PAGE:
1:22,5 G-scale, (45mm track), live steam „reconstruction“ of the
Kitson Meyer Type5 with additional rackzylinders 0+8+6+0 for the Transandine Railways, Chile/Argentinia
"Type 5 Kitson Meyer was a combined rack/adhesion design for use on the through route over the Andes between Chile and Argentina and as such both sections of the Transandine Railway will be considered in some detail. Locomotives of Type 5 were extremeley complicated and should really have been a disaster but, as it turned out, proved to be excellent machines."

Kitson Meyer order nr.:4488, build 1907, F.C.T.C (C.T.R.) nr.:7, photo 1907, Airedale Foundry

"The Kitson Meyer’s brought seven vehicles down the rack (140 tons) and in their original condition climbed the 1 in 12 1/2 rack section on adhesion units alone, but the additional rack cylinders on the adhesion bogies proved too much for the boilers which could not make enough steam. In 1911 the small rack engine (which consisted of a single set of pinions driven by the pair of cylinders at the front end of the adhesion bogie and mounted above the adhesion cylinders) was removed so returning these locomotives to the condition specified originally by the Consulting Engineers."
(Donald Binns:"KITSON MEYER ARTICULATED LOCOMOTIVES")

Kitson Meyer order nr.:4670, build 1909, F.C.T.A. (A.R.T.) nr.:42, photo 1910, "as build" condition

Herbert William Garratt deposited his patent on 24. January 1908.

“.... By placing his fuell and water tanks on the bogies, Garratt not only lessened the strains and forces on the pivot, but completely altered the existing concept of boiler design. While still retaining the basic locomotive type, his design of engine enabled the boiler to the developed to almost the maximum permitted by the loading gauge. The Fireboxes on Mallets had to be either narrow or shallow, to fit them in between, or over, the driving wheels, and this also applied to the Meyer in its original form, the bogies being connected, with the boiler, tanks, bunker and cab mounted on a single frame over them. While the Fairlie could have a deep firebox, the width was limited because the double-ended boiler had to be fired from the side. The water tanks and fuel bunkers also limited the diameter of the boilers on both Fairlie and Meyer. In 1894 Kitson of Leeds improved the original Meyer concept by seperating the bogies and pivoting them individually under the boiler frame. This gave the Meyer a mew lease of live, because the firebox could be dropped almost to rail level, but the width was still restricted by the water tanks carried at the sides.”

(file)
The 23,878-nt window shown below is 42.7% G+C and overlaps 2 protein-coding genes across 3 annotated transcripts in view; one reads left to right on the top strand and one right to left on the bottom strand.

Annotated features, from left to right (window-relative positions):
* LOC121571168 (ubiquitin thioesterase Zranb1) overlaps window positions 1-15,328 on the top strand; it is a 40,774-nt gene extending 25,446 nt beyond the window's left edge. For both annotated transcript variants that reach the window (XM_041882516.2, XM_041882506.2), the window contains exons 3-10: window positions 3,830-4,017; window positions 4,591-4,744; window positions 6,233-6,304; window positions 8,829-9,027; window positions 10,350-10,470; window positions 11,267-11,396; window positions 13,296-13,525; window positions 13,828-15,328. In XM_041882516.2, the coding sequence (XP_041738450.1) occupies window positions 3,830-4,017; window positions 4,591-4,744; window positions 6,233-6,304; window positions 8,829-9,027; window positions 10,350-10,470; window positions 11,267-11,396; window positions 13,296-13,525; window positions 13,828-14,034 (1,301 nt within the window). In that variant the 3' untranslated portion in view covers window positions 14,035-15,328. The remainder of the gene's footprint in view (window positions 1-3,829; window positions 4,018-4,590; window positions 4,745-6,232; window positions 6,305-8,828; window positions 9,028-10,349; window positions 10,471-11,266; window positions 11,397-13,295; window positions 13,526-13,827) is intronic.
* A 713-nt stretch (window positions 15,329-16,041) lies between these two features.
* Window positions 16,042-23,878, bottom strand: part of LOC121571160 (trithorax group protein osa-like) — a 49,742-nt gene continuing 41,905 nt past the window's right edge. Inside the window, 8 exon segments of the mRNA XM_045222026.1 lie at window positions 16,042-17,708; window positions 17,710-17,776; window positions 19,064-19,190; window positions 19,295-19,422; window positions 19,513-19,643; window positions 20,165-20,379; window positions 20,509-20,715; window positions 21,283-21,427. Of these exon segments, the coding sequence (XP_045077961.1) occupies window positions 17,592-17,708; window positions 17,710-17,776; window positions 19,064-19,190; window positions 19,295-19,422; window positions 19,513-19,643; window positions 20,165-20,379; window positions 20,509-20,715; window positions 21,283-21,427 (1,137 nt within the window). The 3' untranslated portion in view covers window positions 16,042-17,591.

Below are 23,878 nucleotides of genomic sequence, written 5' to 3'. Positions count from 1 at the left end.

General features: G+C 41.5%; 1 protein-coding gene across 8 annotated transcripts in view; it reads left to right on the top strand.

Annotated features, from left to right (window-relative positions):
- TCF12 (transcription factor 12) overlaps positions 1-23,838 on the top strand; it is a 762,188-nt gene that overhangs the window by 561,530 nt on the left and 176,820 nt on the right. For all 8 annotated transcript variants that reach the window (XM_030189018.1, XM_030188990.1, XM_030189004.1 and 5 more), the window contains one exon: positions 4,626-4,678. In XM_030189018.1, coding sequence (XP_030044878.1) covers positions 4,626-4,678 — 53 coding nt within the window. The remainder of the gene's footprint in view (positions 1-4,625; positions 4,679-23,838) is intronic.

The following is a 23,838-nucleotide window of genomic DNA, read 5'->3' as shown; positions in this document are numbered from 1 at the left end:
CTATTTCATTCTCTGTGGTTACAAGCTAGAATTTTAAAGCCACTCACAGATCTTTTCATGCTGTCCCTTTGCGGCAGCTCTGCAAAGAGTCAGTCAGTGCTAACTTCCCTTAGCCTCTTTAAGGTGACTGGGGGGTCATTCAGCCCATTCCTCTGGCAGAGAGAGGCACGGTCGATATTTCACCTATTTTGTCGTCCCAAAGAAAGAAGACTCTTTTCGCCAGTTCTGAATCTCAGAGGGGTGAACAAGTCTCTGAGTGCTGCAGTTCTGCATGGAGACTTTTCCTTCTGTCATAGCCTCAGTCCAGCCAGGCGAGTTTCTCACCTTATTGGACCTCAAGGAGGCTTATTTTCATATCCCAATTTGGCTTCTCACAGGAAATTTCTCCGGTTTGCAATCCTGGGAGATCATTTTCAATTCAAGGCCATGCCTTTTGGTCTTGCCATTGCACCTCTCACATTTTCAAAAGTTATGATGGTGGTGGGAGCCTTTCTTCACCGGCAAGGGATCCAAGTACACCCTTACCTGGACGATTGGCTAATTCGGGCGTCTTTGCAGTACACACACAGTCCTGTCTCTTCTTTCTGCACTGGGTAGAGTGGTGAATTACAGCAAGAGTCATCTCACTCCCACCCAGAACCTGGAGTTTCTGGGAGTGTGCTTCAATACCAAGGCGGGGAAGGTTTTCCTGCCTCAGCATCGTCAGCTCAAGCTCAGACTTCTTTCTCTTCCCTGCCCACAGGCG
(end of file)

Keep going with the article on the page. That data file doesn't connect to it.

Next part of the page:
(from Hills/Patrick "Beyer Peacock locomotive buildert to the world")